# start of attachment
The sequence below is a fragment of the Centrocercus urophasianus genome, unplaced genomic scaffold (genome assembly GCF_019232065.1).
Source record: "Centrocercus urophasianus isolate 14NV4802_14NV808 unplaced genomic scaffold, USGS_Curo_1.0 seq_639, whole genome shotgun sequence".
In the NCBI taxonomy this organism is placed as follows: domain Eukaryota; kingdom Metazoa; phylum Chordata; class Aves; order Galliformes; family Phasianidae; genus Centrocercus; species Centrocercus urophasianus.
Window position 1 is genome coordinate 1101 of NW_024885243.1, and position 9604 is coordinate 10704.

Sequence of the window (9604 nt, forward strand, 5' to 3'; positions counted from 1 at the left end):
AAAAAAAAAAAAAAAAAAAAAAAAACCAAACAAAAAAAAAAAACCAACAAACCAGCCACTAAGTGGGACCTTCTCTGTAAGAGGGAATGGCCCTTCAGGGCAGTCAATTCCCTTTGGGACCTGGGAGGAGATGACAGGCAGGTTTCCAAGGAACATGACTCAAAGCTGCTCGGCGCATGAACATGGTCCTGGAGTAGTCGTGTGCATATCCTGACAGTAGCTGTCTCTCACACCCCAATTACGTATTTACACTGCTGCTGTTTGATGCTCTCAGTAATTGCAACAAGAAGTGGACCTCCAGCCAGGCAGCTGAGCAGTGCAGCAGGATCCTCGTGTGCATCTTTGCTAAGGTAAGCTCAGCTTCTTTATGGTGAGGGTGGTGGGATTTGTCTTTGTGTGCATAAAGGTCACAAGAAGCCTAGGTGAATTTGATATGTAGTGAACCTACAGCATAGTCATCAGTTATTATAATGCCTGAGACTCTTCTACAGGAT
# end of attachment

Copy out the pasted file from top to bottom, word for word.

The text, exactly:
The sequence below is a fragment of the Centrocercus urophasianus genome, unplaced genomic scaffold (genome assembly GCF_019232065.1).
Source record: "Centrocercus urophasianus isolate 14NV4802_14NV808 unplaced genomic scaffold, USGS_Curo_1.0 seq_639, whole genome shotgun sequence".
In the NCBI taxonomy this organism is placed as follows: domain Eukaryota; kingdom Metazoa; phylum Chordata; class Aves; order Galliformes; family Phasianidae; genus Centrocercus; species Centrocercus urophasianus.
Window position 1 is genome coordinate 1101 of NW_024885243.1, and position 9604 is coordinate 10704.

Sequence of the window (9604 nt, forward strand, 5' to 3'; positions counted from 1 at the left end):
AAAAAAAAAAAAAAAAAAAAAAAAACCAAACAAAAAAAAAAAACCAACAAACCAGCCACTAAGTGGGACCTTCTCTGTAAGAGGGAATGGCCCTTCAGGGCAGTCAATTCCCTTTGGGACCTGGGAGGAGATGACAGGCAGGTTTCCAAGGAACATGACTCAAAGCTGCTCGGCGCATGAACATGGTCCTGGAGTAGTCGTGTGCATATCCTGACAGTAGCTGTCTCTCACACCCCAATTACGTATTTACACTGCTGCTGTTTGATGCTCTCAGTAATTGCAACAAGAAGTGGACCTCCAGCCAGGCAGCTGAGCAGTGCAGCAGGATCCTCGTGTGCATCTTTGCTAAGGTAAGCTCAGCTTCTTTATGGTGAGGGTGGTGGGATTTGTCTTTGTGTGCATAAAGGTCACAAGAAGCCTAGGTGAATTTGATATGTAGTGAACCTACAGCATAGTCATCAGTTATTATAATGCCTGAGACTCTTCTACAGGAT